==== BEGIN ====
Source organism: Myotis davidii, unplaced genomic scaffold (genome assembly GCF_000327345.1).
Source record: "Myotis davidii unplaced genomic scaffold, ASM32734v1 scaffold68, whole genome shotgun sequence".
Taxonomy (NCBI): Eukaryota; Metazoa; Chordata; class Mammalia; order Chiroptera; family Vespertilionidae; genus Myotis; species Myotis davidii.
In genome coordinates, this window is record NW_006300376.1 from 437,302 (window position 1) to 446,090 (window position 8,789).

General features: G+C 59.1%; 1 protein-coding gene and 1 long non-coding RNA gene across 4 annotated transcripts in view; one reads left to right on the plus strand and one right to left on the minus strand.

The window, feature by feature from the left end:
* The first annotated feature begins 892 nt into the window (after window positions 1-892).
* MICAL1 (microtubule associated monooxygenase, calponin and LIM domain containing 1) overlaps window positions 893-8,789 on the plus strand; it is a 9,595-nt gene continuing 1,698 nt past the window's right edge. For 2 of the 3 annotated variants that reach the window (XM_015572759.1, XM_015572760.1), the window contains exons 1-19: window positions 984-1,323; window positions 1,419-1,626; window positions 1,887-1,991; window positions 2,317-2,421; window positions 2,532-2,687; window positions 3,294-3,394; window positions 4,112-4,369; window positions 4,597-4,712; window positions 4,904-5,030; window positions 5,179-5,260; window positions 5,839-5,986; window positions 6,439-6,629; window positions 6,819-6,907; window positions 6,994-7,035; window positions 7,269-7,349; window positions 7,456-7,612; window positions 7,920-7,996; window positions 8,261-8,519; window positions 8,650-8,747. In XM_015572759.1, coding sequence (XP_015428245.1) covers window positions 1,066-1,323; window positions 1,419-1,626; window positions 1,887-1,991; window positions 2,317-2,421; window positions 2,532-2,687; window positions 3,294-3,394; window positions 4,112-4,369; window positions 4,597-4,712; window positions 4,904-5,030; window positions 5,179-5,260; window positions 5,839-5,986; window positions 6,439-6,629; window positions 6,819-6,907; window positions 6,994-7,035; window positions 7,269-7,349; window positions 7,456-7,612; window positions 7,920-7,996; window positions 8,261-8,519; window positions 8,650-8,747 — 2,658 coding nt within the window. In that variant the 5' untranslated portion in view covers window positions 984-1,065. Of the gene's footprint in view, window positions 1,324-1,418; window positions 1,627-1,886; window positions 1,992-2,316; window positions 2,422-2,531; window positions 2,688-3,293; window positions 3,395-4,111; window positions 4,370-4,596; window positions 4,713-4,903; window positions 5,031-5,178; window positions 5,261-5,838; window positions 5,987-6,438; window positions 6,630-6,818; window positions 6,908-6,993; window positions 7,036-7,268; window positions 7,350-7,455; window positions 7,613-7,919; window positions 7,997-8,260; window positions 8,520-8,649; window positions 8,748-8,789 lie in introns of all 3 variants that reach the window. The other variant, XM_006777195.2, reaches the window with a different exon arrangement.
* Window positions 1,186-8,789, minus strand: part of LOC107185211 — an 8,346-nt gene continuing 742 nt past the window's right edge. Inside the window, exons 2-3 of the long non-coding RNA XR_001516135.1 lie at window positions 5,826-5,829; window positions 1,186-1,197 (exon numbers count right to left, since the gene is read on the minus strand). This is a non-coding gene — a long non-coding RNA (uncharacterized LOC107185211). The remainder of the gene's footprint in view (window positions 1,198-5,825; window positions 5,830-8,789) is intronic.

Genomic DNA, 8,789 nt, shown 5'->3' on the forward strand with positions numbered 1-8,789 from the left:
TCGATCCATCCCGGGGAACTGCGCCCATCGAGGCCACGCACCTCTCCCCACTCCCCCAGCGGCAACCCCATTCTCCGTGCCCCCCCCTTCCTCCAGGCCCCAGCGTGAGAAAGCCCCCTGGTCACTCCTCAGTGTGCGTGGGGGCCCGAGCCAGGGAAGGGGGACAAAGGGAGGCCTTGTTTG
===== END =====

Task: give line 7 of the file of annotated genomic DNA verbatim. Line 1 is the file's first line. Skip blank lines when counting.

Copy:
* The first annotated feature begins 892 nt into the window (after window positions 1-892).